Saving to a Terminal PC

  The Potter 14:31 22 Jan 09
Locked

Hi, I'm not looking for how to's but what is possible.

Take a networked PC set up as a terminal and running Windows Server 2003 standard edition. Is it possible for the network admin to give the user of that PC permissions to save documents to the C drive?

If so, I'd like to know what I can tell our IT company so they do it!

TP

  recap 15:01 22 Jan 09

On C: drive configure the necessary share and security options for the user. Right click drive C: and select Share and Security to set the necessary permissions.

  The Potter 15:16 22 Jan 09

Is this possible even though the actual user at present can not see the C drive (Sorry, I presumed there would be one as this was a standalone PC before they networked it)?

TP

  recap 19:15 22 Jan 09

By the sound's of it The Potter, the C: drive has been hidden for some reason, or it may have been reassigned another letter?

Right click 'My Computer' select 'Manage' then 'Disk Management' you should now see what drives and sizes of drives there are on the PC.

  Tech Guy 22:52 22 Jan 09

You can't do anything from the "terminal" as it won't have the privledges.

You can set the server to save all user files to it's local drive, but I never done it, and no idea how to. More common is the server sets aside so much drive space for that user and calls it the Z: drive, and stores it centraly.

Sorry couldn't help more.

  recap 11:11 23 Jan 09

Using DFS may help click here

For Terminal Server Capacity Planning click here

  The Potter 00:53 25 Jan 09

Thank you all. I had checked out 'my computer' and it only showed networked drives ......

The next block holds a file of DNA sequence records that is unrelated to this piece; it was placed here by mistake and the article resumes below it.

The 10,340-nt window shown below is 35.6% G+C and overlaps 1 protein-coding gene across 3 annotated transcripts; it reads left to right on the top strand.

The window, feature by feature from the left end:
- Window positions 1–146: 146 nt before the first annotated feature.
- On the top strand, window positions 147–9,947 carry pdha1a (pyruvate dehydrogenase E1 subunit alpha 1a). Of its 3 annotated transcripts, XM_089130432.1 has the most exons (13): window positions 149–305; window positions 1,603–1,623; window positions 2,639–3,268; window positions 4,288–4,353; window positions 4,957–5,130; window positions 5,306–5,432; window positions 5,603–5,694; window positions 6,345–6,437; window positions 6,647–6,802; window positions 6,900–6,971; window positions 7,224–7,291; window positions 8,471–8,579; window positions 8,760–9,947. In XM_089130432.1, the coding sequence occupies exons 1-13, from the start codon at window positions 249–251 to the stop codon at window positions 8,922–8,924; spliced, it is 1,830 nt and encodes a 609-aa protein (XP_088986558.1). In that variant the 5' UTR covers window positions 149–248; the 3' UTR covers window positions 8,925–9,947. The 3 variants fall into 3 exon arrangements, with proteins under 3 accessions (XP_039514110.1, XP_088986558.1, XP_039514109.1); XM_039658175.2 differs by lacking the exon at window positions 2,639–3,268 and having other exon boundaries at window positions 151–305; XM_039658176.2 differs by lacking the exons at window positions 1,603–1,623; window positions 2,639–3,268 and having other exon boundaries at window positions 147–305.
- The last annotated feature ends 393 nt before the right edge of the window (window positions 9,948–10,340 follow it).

Either way the IT folk have said it will cause problems with the emails. Quite outragously (in my mind) the owners of the business have been forced to upgrade to SDSL and the IT bods refuse to look at other alternatives. How long this will take to connect up some 16 terminal pcs that are mostly in rural locations I don't know (is SDSL an option everywhere???), I guess in the meantime the users will just have to put up with typing one word on a document every five minutes (mega GRRRRR!)

May I just ask a general opinion of you chaps that know about these things ..........

If you were going to move the documents of some 16 pcs to a central server (all pcs in seperate external locations), route their printer (sat next to the pc) via the server and obviously all emails going via the server; wouldn't you a. check the server was capable, b. check the connection speed of the line was up to it? Oh yes, and bear in mind there are already some 30 pcs connected to that server in the same building, not terminals and not routing their printers via the server.

Seems the logical thing to do to me but what do I know?

TP

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